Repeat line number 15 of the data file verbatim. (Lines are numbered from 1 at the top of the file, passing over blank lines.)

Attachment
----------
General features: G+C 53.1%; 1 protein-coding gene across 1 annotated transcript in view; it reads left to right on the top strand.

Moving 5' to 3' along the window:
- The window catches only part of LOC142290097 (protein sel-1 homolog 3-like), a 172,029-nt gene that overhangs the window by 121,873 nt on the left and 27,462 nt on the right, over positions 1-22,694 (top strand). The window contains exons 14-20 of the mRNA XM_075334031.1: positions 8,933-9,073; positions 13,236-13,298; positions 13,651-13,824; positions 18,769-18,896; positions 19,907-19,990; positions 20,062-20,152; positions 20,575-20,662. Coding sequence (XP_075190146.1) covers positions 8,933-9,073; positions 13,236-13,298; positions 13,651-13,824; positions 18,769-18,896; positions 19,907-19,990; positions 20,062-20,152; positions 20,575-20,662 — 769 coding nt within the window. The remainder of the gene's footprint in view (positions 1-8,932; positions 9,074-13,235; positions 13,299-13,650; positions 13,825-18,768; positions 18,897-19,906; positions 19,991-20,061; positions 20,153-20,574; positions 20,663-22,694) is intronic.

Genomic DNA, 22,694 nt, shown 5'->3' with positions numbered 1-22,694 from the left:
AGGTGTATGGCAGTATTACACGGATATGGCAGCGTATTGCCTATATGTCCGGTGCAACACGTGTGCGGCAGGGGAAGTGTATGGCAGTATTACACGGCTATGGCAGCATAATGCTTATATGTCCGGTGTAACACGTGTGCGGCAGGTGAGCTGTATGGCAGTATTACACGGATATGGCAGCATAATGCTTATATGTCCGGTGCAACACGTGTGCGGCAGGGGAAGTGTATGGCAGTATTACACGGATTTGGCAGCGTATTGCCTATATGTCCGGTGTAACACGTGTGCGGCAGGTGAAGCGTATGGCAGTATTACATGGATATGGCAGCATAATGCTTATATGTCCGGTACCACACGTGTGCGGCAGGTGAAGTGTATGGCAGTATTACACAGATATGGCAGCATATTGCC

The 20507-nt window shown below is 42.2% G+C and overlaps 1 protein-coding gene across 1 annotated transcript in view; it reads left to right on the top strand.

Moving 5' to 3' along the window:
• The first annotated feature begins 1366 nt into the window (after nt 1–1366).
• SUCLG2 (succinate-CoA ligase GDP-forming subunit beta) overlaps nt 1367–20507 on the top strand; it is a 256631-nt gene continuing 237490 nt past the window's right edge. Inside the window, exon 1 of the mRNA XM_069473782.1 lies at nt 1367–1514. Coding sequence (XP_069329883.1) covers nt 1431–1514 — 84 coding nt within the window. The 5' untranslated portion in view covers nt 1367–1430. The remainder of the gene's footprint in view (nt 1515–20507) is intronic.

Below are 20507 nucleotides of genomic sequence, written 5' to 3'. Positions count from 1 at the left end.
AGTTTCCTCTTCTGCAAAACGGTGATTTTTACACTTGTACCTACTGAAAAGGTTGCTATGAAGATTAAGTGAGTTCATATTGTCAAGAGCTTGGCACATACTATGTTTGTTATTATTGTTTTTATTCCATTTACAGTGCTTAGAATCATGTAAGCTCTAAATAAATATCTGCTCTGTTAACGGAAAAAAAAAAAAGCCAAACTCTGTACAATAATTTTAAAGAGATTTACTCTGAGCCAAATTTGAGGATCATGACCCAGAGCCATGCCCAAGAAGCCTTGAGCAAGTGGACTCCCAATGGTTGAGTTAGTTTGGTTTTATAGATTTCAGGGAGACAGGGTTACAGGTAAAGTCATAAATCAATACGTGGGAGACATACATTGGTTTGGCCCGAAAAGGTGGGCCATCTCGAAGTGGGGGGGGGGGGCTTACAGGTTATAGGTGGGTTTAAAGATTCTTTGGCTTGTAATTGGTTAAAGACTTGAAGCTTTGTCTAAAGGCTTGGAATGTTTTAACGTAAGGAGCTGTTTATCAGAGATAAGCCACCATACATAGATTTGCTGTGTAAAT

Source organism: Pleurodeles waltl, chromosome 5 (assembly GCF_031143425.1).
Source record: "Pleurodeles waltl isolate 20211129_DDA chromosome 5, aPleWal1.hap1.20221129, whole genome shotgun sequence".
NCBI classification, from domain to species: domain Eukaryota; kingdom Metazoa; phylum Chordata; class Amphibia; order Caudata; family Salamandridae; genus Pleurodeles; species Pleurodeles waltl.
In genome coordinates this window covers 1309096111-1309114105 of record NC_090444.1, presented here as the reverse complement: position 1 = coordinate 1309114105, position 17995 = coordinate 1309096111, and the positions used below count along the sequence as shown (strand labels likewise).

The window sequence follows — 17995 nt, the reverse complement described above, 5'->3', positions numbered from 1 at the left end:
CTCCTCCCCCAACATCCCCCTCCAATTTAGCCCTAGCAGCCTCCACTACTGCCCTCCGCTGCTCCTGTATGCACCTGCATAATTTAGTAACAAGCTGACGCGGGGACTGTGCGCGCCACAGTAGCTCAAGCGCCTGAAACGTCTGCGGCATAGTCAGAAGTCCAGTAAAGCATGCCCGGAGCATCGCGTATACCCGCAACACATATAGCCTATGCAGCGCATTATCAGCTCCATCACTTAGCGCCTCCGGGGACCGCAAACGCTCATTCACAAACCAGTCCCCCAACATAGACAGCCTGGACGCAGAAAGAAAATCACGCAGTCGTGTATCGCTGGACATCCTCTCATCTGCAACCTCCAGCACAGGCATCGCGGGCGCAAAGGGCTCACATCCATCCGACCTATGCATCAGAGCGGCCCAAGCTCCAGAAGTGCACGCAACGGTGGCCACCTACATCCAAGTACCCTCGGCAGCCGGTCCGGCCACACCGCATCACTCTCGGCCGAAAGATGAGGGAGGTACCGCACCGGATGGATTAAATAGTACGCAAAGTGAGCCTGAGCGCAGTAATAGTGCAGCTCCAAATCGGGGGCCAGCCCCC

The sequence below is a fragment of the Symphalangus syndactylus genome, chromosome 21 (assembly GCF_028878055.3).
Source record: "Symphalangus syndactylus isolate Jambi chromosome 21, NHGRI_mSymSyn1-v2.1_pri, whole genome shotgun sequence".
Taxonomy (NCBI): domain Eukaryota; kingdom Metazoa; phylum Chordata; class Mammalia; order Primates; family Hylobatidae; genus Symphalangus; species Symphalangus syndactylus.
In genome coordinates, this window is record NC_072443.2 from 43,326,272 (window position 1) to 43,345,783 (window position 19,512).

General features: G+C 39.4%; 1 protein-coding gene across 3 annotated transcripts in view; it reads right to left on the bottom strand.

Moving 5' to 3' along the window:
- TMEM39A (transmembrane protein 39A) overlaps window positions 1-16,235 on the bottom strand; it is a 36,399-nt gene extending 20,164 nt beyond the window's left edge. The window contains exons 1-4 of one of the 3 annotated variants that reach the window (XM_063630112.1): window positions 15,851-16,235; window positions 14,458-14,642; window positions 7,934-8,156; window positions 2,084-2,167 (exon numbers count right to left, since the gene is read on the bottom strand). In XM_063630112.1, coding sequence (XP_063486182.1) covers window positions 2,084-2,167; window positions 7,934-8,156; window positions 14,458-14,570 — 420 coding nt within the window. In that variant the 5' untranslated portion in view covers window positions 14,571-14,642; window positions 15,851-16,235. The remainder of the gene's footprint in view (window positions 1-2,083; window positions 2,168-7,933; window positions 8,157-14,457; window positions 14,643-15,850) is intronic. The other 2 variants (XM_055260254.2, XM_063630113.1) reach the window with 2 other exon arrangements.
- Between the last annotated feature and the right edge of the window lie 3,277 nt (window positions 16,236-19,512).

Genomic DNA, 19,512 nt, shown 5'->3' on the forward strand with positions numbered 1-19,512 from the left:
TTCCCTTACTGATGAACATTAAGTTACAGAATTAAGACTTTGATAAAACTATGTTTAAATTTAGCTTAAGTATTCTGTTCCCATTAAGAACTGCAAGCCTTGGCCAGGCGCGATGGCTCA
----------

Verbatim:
In genome coordinates this window covers 1309096111-1309114105 of record NC_090444.1, presented here as the reverse complement: position 1 = coordinate 1309114105, position 17995 = coordinate 1309096111, and the positions used below count along the sequence as shown (strand labels likewise).